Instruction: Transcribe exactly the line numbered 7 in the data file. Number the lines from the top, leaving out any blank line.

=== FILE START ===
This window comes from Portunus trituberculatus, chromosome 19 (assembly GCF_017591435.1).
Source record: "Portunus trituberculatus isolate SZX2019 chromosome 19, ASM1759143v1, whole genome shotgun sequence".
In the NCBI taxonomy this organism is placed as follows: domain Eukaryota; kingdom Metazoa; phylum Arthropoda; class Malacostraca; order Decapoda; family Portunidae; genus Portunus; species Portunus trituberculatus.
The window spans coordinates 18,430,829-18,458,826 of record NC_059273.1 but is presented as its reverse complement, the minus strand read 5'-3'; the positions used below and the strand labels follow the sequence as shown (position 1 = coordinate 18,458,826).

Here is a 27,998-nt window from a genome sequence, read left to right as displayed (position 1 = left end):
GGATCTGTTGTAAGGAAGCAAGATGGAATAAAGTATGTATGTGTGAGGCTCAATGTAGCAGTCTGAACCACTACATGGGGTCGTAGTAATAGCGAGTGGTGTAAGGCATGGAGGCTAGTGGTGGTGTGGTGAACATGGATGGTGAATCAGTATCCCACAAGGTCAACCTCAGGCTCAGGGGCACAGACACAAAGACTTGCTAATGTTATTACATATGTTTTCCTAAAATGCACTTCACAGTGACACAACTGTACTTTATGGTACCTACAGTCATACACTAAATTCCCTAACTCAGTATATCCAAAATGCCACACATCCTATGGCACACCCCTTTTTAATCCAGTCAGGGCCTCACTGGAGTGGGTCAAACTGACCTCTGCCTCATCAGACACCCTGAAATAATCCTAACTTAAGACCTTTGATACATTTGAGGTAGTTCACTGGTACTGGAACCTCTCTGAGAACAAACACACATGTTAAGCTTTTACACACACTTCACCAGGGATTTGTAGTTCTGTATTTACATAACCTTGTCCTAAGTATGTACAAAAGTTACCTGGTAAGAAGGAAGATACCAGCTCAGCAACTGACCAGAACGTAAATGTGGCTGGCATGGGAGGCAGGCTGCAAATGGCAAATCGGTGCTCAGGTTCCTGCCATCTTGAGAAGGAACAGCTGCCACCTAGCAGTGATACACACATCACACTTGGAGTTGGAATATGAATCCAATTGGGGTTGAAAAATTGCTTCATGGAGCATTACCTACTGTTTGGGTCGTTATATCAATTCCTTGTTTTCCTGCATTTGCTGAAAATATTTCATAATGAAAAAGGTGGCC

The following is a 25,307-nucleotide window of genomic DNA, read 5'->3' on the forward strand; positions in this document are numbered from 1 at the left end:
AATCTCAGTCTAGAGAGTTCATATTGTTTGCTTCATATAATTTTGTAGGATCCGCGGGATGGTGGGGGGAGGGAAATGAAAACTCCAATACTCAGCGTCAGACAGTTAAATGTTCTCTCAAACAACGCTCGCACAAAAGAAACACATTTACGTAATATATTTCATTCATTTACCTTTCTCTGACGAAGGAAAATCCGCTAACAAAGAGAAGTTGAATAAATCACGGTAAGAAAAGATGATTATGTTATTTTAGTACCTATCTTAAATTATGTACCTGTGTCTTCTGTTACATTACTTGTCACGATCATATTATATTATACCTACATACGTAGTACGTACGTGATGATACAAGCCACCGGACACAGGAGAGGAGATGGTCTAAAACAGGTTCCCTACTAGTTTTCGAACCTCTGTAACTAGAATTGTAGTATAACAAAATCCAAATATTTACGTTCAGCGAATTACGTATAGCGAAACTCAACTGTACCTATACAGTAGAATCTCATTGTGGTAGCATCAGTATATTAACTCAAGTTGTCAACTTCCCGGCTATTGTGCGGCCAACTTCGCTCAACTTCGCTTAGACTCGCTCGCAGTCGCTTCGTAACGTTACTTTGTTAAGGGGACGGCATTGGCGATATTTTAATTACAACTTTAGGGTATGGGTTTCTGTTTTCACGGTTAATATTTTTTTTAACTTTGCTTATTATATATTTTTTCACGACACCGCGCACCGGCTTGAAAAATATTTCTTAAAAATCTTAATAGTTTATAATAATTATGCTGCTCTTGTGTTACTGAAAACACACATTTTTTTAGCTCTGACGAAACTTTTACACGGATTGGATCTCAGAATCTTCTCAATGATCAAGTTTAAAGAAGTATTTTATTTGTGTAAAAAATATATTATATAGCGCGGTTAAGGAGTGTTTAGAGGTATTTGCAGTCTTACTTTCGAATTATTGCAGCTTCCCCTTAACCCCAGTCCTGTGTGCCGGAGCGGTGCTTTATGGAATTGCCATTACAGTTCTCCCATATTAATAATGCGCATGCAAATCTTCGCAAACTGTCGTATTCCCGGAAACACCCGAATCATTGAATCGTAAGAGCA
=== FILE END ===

The following is a 25,307-nucleotide window of genomic DNA, read 5'->3' on the forward strand; positions in this document are numbered from 1 at the left end: